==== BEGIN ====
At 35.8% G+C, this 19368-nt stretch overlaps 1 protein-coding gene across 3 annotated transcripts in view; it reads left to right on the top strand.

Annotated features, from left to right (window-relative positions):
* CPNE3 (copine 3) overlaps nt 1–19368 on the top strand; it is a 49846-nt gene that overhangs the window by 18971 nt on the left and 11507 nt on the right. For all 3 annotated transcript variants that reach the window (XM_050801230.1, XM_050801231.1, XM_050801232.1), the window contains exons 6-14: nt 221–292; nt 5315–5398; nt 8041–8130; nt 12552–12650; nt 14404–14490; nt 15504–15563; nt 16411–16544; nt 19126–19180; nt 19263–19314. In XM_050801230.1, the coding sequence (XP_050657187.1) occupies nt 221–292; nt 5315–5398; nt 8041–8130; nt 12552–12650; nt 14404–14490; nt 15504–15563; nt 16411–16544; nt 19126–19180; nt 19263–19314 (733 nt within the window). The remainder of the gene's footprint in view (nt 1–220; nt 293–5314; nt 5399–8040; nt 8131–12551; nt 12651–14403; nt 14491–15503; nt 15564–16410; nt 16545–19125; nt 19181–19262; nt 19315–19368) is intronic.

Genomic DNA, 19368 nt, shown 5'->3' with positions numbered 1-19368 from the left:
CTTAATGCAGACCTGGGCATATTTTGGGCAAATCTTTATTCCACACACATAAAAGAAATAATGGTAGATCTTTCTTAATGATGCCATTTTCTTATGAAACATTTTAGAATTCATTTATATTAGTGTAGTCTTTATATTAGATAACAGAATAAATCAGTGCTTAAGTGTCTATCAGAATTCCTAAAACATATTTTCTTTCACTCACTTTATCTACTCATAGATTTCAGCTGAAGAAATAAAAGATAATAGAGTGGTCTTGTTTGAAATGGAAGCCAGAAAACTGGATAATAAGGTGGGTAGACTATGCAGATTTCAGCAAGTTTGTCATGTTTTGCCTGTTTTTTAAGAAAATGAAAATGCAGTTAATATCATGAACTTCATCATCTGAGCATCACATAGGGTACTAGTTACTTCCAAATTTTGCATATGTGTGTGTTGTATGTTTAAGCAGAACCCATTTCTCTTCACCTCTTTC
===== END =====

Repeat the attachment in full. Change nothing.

At 35.8% G+C, this 19368-nt stretch overlaps 1 protein-coding gene across 3 annotated transcripts in view; it reads left to right on the top strand.

Annotated features, from left to right (window-relative positions):
* CPNE3 (copine 3) overlaps nt 1–19368 on the top strand; it is a 49846-nt gene that overhangs the window by 18971 nt on the left and 11507 nt on the right. For all 3 annotated transcript variants that reach the window (XM_050801230.1, XM_050801231.1, XM_050801232.1), the window contains exons 6-14: nt 221–292; nt 5315–5398; nt 8041–8130; nt 12552–12650; nt 14404–14490; nt 15504–15563; nt 16411–16544; nt 19126–19180; nt 19263–19314. In XM_050801230.1, the coding sequence (XP_050657187.1) occupies nt 221–292; nt 5315–5398; nt 8041–8130; nt 12552–12650; nt 14404–14490; nt 15504–15563; nt 16411–16544; nt 19126–19180; nt 19263–19314 (733 nt within the window). The remainder of the gene's footprint in view (nt 1–220; nt 293–5314; nt 5399–8040; nt 8131–12551; nt 12651–14403; nt 14491–15503; nt 15564–16410; nt 16545–19125; nt 19181–19262; nt 19315–19368) is intronic.

Genomic DNA, 19368 nt, shown 5'->3' with positions numbered 1-19368 from the left:
CTTAATGCAGACCTGGGCATATTTTGGGCAAATCTTTATTCCACACACATAAAAGAAATAATGGTAGATCTTTCTTAATGATGCCATTTTCTTATGAAACATTTTAGAATTCATTTATATTAGTGTAGTCTTTATATTAGATAACAGAATAAATCAGTGCTTAAGTGTCTATCAGAATTCCTAAAACATATTTTCTTTCACTCACTTTATCTACTCATAGATTTCAGCTGAAGAAATAAAAGATAATAGAGTGGTCTTGTTTGAAATGGAAGCCAGAAAACTGGATAATAAGGTGGGTAGACTATGCAGATTTCAGCAAGTTTGTCATGTTTTGCCTGTTTTTTAAGAAAATGAAAATGCAGTTAATATCATGAACTTCATCATCTGAGCATCACATAGGGTACTAGTTACTTCCAAATTTTGCATATGTGTGTGTTGTATGTTTAAGCAGAACCCATTTCTCTTCACCTCTTTC